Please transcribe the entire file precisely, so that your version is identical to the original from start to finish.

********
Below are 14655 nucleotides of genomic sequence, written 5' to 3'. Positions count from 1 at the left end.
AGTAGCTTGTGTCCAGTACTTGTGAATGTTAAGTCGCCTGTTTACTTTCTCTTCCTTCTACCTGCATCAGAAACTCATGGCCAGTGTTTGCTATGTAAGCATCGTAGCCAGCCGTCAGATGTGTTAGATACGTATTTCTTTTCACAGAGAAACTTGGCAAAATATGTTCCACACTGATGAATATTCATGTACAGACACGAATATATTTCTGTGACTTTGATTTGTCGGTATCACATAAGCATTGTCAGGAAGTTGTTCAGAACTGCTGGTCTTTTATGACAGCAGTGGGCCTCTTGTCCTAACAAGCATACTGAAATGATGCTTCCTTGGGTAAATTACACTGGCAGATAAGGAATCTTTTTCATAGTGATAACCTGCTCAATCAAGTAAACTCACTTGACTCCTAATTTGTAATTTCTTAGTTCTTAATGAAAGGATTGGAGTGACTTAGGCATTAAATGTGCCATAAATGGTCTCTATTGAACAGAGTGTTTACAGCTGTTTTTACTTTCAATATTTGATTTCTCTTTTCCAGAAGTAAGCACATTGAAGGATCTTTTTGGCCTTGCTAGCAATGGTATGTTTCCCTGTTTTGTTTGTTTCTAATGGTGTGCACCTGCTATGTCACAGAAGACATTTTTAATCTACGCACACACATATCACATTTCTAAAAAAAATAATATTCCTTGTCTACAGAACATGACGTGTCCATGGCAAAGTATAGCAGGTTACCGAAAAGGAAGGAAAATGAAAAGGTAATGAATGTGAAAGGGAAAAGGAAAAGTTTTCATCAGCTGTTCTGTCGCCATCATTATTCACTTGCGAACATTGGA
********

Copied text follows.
Below are 14655 nucleotides of genomic sequence, written 5' to 3'. Positions count from 1 at the left end.
AGTAGCTTGTGTCCAGTACTTGTGAATGTTAAGTCGCCTGTTTACTTTCTCTTCCTTCTACCTGCATCAGAAACTCATGGCCAGTGTTTGCTATGTAAGCATCGTAGCCAGCCGTCAGATGTGTTAGATACGTATTTCTTTTCACAGAGAAACTTGGCAAAATATGTTCCACACTGATGAATATTCATGTACAGACACGAATATATTTCTGTGACTTTGATTTGTCGGTATCACATAAGCATTGTCAGGAAGTTGTTCAGAACTGCTGGTCTTTTATGACAGCAGTGGGCCTCTTGTCCTAACAAGCATACTGAAATGATGCTTCCTTGGGTAAATTACACTGGCAGATAAGGAATCTTTTTCATAGTGATAACCTGCTCAATCAAGTAAACTCACTTGACTCCTAATTTGTAATTTCTTAGTTCTTAATGAAAGGATTGGAGTGACTTAGGCATTAAATGTGCCATAAATGGTCTCTATTGAACAGAGTGTTTACAGCTGTTTTTACTTTCAATATTTGATTTCTCTTTTCCAGAAGTAAGCACATTGAAGGATCTTTTTGGCCTTGCTAGCAATGGTATGTTTCCCTGTTTTGTTTGTTTCTAATGGTGTGCACCTGCTATGTCACAGAAGACATTTTTAATCTACGCACACACATATCACATTTCTAAAAAAAATAATATTCCTTGTCTACAGAACATGACGTGTCCATGGCAAAGTATAGCAGGTTACCGAAAAGGAAGGAAAATGAAAAGGTAATGAATGTGAAAGGGAAAAGGAAAAGTTTTCATCAGCTGTTCTGTCGCCATCATTATTCACTTGCGAACATTGGA